| || ||Uranium is the 92nd element on the periodic table. Its most common isotope, U238 has 92 protons and 146 neutrons, for an atomic weight (mean relative mass) of 238. The first recorded instance of uranium mining was in the beginning of the sixteenth century in the silver mining town of Sankt Joachimsthal. This town was located in the mountains that separated Bohemia from Saxony. The miners discovered a black mineral that they named pechblende, from the German words pech, which means either pitch or bad luck, and blende, meaning mineral. |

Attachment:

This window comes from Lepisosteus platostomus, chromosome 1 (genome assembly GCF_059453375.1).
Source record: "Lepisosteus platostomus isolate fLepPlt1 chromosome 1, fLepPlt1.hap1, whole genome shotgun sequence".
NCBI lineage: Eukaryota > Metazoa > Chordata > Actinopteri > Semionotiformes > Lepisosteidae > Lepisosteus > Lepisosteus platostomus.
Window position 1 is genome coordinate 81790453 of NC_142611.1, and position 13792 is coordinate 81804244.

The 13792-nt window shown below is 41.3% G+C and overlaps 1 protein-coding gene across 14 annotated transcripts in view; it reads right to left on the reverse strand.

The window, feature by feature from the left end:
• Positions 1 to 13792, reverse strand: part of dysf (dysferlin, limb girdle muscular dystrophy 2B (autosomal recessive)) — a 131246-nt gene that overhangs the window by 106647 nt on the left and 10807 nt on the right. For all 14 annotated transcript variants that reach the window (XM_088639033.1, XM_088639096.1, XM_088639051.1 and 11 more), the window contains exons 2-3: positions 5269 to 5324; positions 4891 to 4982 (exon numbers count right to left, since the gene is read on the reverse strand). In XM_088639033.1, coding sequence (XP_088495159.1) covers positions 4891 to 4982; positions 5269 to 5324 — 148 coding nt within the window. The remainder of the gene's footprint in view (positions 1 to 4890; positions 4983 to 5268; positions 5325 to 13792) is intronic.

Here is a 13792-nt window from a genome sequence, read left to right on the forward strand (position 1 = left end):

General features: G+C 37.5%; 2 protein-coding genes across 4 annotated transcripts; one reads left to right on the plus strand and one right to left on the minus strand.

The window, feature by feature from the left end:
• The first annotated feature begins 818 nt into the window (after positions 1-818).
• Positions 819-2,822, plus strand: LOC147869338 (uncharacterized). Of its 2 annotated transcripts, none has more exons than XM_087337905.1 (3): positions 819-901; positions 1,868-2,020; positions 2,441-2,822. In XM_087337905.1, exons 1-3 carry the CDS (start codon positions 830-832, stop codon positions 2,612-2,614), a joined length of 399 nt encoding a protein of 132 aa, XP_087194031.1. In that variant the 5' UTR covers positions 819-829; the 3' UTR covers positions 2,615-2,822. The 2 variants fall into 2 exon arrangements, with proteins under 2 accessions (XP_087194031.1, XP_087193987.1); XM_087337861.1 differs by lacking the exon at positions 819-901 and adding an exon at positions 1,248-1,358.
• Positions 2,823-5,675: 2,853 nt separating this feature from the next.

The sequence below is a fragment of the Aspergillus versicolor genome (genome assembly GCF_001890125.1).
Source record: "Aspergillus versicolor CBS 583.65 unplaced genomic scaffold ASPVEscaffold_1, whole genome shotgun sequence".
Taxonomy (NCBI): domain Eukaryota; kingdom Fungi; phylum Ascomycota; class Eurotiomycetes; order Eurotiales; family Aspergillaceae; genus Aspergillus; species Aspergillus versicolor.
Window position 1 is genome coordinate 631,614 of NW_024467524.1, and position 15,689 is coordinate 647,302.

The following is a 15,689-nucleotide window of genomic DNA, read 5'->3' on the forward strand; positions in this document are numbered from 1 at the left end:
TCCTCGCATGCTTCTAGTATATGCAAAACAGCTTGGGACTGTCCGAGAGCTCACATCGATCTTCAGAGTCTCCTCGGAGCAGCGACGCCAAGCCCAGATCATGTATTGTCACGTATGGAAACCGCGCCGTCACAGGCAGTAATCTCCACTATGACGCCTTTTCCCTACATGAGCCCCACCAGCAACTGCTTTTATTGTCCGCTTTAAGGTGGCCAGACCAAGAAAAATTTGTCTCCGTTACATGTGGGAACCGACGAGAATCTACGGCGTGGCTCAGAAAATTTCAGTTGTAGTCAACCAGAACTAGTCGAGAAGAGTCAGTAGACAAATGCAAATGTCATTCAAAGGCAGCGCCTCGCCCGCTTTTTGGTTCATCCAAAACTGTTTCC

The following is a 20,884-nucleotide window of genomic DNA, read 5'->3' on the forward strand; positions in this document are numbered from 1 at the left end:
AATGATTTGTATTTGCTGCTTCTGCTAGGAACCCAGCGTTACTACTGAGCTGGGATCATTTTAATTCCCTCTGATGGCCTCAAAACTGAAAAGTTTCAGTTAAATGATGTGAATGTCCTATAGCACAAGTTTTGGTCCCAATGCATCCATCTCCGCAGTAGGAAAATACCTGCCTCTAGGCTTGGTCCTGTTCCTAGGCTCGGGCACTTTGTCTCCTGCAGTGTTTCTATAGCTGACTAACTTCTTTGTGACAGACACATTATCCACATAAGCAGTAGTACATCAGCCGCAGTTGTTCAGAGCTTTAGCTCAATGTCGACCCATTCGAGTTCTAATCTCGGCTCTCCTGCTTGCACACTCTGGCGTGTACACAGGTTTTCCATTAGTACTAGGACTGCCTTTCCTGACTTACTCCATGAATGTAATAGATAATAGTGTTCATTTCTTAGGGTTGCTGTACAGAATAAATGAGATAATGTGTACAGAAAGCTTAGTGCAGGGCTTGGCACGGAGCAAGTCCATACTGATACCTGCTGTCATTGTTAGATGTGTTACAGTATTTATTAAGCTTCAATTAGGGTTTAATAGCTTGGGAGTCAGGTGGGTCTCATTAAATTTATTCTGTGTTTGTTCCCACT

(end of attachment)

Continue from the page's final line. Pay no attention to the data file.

In 1789, a German chemist named Martin Klaproth isolated uranium oxide from pitchblende. At the time, he referred to it as "a strange kind of half metal". In a presentation to the Berlin Academy of Sciences on 24 September 1789, he suggested that the new element be called "uran", which later became "uranium". This name came from the latest planet to have been discovered, Uranus. The planet was discovered by William Herschel, who named Uranus after Urania, the muse of astronomy and geometry.
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